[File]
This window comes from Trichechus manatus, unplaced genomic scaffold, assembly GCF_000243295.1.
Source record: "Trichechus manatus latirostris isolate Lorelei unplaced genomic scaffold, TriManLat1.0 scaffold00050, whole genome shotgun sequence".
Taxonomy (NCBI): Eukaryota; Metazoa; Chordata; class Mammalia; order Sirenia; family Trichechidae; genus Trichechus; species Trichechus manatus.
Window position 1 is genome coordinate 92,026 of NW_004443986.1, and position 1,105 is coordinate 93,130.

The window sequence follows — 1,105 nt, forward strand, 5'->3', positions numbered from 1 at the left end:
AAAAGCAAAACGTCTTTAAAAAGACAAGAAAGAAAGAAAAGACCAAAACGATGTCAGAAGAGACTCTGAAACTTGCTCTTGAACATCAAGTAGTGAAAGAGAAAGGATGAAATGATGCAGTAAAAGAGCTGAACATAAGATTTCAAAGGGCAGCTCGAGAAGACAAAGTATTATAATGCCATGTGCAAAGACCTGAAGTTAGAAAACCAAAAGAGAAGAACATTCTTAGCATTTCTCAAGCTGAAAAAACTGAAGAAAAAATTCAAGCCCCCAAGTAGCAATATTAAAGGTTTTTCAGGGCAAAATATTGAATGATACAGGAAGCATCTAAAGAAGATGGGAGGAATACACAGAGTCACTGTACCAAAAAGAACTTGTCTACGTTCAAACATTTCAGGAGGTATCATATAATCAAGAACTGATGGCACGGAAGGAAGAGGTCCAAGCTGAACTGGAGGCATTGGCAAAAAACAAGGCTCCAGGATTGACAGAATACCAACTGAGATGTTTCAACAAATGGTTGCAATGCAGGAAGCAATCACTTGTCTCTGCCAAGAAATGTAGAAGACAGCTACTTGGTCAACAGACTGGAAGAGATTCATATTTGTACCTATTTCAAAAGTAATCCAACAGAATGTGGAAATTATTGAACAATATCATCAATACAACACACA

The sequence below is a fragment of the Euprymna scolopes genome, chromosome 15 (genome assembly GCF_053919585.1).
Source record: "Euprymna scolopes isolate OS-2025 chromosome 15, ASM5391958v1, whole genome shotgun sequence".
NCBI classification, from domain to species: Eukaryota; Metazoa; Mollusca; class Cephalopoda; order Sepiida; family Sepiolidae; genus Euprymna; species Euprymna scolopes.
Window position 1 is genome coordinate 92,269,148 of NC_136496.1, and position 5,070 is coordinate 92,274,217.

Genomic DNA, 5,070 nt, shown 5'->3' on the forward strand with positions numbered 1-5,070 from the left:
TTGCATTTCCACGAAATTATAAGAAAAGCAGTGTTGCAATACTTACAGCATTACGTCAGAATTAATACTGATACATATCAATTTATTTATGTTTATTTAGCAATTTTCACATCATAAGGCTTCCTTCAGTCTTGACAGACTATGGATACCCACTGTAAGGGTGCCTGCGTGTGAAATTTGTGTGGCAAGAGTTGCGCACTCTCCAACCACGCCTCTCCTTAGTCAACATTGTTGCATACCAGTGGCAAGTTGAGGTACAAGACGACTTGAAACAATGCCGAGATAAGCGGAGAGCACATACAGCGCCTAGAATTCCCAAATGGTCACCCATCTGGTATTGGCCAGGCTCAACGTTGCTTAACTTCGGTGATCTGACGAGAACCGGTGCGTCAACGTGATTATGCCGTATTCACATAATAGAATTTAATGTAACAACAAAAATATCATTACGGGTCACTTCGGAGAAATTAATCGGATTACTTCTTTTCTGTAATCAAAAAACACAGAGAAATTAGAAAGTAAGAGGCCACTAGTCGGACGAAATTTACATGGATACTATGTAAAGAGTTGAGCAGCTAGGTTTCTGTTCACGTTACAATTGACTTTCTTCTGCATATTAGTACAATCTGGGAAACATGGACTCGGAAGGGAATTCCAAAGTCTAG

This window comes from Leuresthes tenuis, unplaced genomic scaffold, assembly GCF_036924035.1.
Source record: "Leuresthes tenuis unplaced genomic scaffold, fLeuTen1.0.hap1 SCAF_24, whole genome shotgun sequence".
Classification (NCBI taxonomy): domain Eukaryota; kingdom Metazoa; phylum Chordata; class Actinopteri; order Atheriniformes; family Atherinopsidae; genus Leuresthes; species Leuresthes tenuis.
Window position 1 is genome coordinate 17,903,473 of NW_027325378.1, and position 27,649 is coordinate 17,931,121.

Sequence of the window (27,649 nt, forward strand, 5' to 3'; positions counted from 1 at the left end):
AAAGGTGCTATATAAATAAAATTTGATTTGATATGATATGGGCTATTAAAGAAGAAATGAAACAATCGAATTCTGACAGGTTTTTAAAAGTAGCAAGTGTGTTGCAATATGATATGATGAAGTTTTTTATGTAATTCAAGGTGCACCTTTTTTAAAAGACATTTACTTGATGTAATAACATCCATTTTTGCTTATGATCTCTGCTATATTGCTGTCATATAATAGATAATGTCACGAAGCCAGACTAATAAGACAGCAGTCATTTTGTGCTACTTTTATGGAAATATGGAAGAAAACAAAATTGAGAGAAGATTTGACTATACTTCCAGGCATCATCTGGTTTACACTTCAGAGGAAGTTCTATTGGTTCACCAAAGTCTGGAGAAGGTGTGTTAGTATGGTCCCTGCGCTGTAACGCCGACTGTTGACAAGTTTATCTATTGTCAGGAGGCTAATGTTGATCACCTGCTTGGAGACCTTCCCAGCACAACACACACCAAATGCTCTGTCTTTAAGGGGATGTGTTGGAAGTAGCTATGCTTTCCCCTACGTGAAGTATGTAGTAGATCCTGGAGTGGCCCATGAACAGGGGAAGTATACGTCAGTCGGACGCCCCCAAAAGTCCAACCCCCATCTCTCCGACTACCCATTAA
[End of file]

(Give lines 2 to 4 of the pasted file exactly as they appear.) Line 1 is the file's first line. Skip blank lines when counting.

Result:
Source record: "Trichechus manatus latirostris isolate Lorelei unplaced genomic scaffold, TriManLat1.0 scaffold00050, whole genome shotgun sequence".
Taxonomy (NCBI): Eukaryota; Metazoa; Chordata; class Mammalia; order Sirenia; family Trichechidae; genus Trichechus; species Trichechus manatus.
Window position 1 is genome coordinate 92,026 of NW_004443986.1, and position 1,105 is coordinate 93,130.